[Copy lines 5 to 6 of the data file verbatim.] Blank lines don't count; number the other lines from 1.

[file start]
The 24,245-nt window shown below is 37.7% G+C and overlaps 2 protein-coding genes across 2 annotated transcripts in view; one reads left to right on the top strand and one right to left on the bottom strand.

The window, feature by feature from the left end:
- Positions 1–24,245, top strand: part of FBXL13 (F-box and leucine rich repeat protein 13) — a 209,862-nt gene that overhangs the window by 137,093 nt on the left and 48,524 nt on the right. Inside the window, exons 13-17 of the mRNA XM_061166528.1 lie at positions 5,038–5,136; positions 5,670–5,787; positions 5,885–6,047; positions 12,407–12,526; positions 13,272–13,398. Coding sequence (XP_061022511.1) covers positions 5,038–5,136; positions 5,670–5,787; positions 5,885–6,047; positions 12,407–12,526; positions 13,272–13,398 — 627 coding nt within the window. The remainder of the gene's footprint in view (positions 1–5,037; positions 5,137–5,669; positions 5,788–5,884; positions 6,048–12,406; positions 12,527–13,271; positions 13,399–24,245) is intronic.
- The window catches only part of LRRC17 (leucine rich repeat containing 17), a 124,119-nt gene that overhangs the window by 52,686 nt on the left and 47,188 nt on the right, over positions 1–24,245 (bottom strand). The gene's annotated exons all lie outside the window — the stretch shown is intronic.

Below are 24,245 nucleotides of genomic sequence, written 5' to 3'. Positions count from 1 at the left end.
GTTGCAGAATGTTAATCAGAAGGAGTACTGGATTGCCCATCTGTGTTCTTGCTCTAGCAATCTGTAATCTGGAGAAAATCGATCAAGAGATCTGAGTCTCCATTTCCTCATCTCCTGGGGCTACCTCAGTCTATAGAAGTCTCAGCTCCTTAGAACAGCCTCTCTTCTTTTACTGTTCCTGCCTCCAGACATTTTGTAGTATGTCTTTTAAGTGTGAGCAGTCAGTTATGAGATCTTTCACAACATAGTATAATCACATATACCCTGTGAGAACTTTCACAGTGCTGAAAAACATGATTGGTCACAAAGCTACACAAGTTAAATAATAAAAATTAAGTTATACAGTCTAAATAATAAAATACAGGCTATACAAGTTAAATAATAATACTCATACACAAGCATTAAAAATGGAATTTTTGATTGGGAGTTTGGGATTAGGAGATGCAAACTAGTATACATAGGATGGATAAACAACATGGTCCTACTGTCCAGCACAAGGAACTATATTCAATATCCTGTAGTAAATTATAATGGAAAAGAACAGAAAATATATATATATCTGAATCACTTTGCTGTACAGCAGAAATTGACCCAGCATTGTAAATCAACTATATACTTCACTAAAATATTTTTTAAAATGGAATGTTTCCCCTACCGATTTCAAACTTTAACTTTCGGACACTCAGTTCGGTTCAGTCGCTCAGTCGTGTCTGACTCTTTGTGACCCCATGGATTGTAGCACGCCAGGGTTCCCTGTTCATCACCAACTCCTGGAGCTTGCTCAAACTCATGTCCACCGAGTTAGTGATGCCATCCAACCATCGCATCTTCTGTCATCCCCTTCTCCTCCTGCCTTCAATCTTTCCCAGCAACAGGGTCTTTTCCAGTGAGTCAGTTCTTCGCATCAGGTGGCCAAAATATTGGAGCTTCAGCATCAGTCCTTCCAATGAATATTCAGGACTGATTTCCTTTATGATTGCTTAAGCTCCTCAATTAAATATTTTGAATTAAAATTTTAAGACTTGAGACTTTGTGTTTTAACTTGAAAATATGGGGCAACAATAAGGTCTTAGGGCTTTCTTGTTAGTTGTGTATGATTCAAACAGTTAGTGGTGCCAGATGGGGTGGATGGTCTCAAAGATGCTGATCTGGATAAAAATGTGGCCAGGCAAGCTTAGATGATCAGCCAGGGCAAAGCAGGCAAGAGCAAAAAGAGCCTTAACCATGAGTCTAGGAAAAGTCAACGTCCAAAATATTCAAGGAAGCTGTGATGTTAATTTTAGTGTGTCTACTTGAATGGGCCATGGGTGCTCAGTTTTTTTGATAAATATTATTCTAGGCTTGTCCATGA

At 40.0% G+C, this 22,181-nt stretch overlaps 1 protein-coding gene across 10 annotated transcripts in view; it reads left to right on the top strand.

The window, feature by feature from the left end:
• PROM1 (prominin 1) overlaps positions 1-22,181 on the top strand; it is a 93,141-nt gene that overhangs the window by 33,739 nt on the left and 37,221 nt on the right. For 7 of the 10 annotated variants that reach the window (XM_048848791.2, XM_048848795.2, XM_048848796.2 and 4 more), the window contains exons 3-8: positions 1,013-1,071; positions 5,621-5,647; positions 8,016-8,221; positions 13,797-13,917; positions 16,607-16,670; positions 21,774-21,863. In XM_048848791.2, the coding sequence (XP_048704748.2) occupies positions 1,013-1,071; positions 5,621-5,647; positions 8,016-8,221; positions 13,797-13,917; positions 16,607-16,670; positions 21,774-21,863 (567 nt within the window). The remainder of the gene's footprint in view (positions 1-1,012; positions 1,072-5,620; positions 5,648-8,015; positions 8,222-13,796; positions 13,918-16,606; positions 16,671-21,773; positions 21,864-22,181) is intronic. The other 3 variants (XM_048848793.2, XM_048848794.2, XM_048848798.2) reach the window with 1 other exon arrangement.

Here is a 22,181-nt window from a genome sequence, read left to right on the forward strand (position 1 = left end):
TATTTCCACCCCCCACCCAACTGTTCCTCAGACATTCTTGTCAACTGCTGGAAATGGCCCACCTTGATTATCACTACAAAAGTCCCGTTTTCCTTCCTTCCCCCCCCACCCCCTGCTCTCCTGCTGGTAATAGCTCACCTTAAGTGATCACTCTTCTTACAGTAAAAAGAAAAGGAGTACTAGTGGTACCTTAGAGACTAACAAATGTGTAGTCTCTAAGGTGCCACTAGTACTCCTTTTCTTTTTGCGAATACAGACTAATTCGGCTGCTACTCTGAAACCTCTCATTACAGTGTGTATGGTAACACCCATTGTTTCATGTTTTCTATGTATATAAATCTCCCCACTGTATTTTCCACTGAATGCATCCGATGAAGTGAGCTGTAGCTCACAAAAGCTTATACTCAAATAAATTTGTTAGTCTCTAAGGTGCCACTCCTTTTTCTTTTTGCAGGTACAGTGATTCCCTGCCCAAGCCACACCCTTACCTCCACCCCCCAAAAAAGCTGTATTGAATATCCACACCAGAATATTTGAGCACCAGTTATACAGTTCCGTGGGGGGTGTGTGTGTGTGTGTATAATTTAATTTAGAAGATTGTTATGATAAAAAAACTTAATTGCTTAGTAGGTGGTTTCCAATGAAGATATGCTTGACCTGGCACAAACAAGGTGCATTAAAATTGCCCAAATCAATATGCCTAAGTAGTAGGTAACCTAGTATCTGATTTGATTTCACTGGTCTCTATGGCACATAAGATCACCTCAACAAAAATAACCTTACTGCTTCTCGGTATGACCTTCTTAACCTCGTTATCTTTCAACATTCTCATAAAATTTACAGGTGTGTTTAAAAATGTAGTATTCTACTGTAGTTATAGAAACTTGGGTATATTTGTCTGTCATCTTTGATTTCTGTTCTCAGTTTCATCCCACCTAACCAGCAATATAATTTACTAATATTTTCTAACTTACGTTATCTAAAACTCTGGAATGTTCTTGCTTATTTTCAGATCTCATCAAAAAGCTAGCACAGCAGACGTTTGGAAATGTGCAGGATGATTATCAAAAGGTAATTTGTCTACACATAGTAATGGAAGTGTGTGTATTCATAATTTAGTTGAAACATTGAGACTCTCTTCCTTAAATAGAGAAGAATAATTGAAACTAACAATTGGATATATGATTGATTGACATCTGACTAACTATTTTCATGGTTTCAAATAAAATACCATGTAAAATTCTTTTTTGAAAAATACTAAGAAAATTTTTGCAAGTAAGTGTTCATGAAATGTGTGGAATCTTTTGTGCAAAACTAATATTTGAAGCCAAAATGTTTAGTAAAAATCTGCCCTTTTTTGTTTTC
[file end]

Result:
Below are 24,245 nucleotides of genomic sequence, written 5' to 3'. Positions count from 1 at the left end.
GTTGCAGAATGTTAATCAGAAGGAGTACTGGATTGCCCATCTGTGTTCTTGCTCTAGCAATCTGTAATCTGGAGAAAATCGATCAAGAGATCTGAGTCTCCATTTCCTCATCTCCTGGGGCTACCTCAGTCTATAGAAGTCTCAGCTCCTTAGAACAGCCTCTCTTCTTTTACTGTTCCTGCCTCCAGACATTTTGTAGTATGTCTTTTAAGTGTGAGCAGTCAGTTATGAGATCTTTCACAACATAGTATAATCACATATACCCTGTGAGAACTTTCACAGTGCTGAAAAACATGATTGGTCACAAAGCTACACAAGTTAAATAATAAAAATTAAGTTATACAGTCTAAATAATAAAATACAGGCTATACAAGTTAAATAATAATACTCATACACAAGCATTAAAAATGGAATTTTTGATTGGGAGTTTGGGATTAGGAGATGCAAACTAGTATACATAGGATGGATAAACAACATGGTCCTACTGTCCAGCACAAGGAACTATATTCAATATCCTGTAGTAAATTATAATGGAAAAGAACAGAAAATATATATATATCTGAATCACTTTGCTGTACAGCAGAAATTGACCCAGCATTGTAAATCAACTATATACTTCACTAAAATATTTTTTAAAATGGAATGTTTCCCCTACCGATTTCAAACTTTAACTTTCGGACACTCAGTTCGGTTCAGTCGCTCAGTCGTGTCTGACTCTTTGTGACCCCATGGATTGTAGCACGCCAGGGTTCCCTGTTCATCACCAACTCCTGGAGCTTGCTCAAACTCATGTCCACCGAGTTAGTGATGCCATCCAACCATCGCATCTTCTGTCATCCCCTTCTCCTCCTGCCTTCAATCTTTCCCAGCAACAGGGTCTTTTCCAGTGAGTCAGTTCTTCGCATCAGGTGGCCAAAATATTGGAGCTTCAGCATCAGTCCTTCCAATGAATATTCAGGACTGATTTCCTTTATGATTGCTTAAGCTCCTCAATTAAATATTTTGAATTAAAATTTTAAGACTTGAGACTTTGTGTTTTAACTTGAAAATATGGGGCAACAATAAGGTCTTAGGGCTTTCTTGTTAGTTGTGTATGATTCAAACAGTTAGTGGTGCCAGATGGGGTGGATGGTCTCAAAGATGCTGATCTGGATAAAAATGTGGCCAGGCAAGCTTAGATGATCAGCCAGGGCAAAGCAGGCAAGAGCAAAAAGAGCCTTAACCATGAGTCTAGGAAAAGTCAACGTCCAAAATATTCAAGGAAGCTGTGATGTTAATTTTAGTGTGTCTACTTGAATGGGCCATGGGTGCTCAGTTTTTTTGATAAATATTATTCTAGGCTTGTCCATGA